What is design ops, and why should you make it a part of your product team’s culture? This page will walk you through the basics of design ops and give you suggestions for incorporating it into your team.
What Is Design Ops?
Design ops (sometimes written as the single-word DesignOps) refers to the practice of integrating the design team’s workflow into the company’s larger development context.
In practical terms, this means the design ops role is responsible for planning and managing the design team’s work and making sure that design is collaborating effectively with product and engineering throughout the development process.
Why Is It Important for Product Managers?
In product organizations where the teams are growing and product suites are becoming more complex, one common consequence is that the development and design teams begin to operate in information silos. Developers focus on the back-end details of the product, while the product design team focuses on the product’s user experience and aesthetics. This can result in the two departments outputting work that is fundamentally incompatible, leading to additional work and even delays in product releases.
Here is another way to understand this risk. Without design ops, a product organization can in essence create a waterfall development pattern, where the development team has to wait to begin until the designers have completed their work. For most organizations, an agile development approach would be more efficient, where designers and developers worked together and in a more iterative, collaborative way.
Design ops seeks to address these risks by coordinating the design team’s work and increasing collaboration among the designers, product managers, and engineers — to ensure everyone is working with the same strategic product goals in mind.
The design ops function can be valuable for product managers for several reasons:
1. It can help product managers make sure that the designers on their cross-functional product team are working in close communication with the product’s development team.
2. It can help product managers ensure that design and engineering have coordinated their schedules such that design is able to release its work back to development at regular intervals and in a timely manner. In other words, it can reduce bottlenecks and delays as one team has to wait for the other to finish its work.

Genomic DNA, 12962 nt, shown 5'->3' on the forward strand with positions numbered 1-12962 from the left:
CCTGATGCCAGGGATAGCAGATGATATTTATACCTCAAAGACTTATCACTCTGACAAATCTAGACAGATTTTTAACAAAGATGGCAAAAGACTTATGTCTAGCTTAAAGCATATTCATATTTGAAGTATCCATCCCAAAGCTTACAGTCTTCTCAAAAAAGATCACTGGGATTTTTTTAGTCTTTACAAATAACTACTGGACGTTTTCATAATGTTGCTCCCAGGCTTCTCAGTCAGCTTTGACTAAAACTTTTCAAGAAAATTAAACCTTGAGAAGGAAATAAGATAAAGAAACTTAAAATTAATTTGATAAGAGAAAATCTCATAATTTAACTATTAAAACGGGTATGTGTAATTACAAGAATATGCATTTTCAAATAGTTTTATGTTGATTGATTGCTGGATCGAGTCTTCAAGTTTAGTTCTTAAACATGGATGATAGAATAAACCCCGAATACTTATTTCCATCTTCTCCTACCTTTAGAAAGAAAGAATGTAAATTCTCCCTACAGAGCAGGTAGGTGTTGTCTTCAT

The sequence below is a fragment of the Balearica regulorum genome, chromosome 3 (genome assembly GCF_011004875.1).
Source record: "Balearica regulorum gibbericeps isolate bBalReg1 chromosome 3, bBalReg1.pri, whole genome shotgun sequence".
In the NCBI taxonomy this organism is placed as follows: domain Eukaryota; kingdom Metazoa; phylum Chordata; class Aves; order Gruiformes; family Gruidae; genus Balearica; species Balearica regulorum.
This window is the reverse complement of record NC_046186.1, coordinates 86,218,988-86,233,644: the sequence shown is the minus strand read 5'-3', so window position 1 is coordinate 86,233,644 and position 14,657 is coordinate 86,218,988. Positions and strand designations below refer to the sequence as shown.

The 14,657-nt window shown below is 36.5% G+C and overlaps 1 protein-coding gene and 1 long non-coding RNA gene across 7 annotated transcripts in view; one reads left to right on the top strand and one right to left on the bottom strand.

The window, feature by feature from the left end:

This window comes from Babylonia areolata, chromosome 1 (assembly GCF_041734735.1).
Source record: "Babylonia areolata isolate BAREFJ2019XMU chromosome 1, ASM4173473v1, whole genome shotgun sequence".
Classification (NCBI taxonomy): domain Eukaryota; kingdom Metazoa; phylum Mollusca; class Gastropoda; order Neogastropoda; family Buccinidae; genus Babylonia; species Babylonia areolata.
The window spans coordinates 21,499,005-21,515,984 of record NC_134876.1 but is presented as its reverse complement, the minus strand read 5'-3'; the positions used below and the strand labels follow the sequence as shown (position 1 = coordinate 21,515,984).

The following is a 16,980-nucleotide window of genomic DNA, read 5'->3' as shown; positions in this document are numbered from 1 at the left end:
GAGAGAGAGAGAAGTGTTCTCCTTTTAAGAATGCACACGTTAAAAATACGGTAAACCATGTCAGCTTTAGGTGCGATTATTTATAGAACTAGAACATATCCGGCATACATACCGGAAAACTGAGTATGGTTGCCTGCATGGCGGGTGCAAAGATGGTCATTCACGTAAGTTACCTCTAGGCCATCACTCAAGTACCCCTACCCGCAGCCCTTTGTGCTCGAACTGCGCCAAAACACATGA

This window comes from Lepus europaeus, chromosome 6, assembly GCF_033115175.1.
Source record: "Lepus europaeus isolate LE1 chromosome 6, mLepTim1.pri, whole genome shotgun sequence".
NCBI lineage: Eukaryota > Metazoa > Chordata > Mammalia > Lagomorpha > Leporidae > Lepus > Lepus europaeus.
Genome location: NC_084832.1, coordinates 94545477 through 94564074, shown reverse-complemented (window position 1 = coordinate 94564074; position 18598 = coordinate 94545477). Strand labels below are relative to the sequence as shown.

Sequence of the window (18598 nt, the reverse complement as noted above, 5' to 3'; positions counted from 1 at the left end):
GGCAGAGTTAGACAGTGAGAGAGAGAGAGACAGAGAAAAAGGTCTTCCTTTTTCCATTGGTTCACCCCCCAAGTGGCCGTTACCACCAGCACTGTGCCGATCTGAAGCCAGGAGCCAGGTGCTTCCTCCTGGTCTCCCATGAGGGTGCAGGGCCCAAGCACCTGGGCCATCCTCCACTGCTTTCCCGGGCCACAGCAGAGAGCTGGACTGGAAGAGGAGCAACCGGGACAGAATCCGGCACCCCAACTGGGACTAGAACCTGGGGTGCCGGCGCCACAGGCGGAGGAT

3. It can help product managers better allocate resources, because a design ops professional (or department) will be able to more accurately estimate how many designers a project will need, and will be able to help schedule additional design resource mid-project when necessary.
How to Incorporate Design Ops into Your Team
There are two broad approaches to incorporating design ops into your product organization. One requires assigning specific roles or even hiring new people. The other requires only a shift in thinking.
1. Build a design ops culture.
With this approach, you will need to adjust your team’s thinking to make design a more integrated part of your product’s development plans and schedule.
This means estimating design team resources and hours needed for development cycles, building those schedules into your broader development timeframes, and determining when development will pass its work off to design and when design will pass its work back to development.
With a design ops culture, anyone on your team can serve as the lead: a product manager, design team member, or another stakeholder. This will not necessarily require assigning design ops as a designated role or hiring a new person (although it could). But it will require a shift in thinking, and buy-in across the cross-functional product team that design will not work independently but rather in close partnership with the product and development teams.
2. Create a stand alone role (or even a department).
Although it is still a relatively new term, the design ops approach has quickly gained traction within larger and more sophisticated product organizations.
Coordinating design’s work within the broader context of the cross-functional product team has proven successful enough in many of these organizations that design ops professionals and even entire teams are becoming more common.
If your company’s product development work is becoming complex and demanding enough to warrant a standalone role just to coordinate design, you can also create a full-time position.
This person will need both a strong understanding of how to create outstanding design work as well as strong organizational and process-management skills.
A design ops professional can come from a design background, a product background, or a project management background.
Design Ops Is Quickly Becoming a Must-Have Mindset for Any Product Team
Whether or not your company can afford a design ops role, it is important to integrate design ops thinking into your product team’s planning, scheduling, and collaboration strategies.
Without a strategy for keeping your designers fully dialed in to the work and objectives of everyone else on your cross-functional product team, you risk allowing product-development silos to build up, which can keep your team from doing its best work.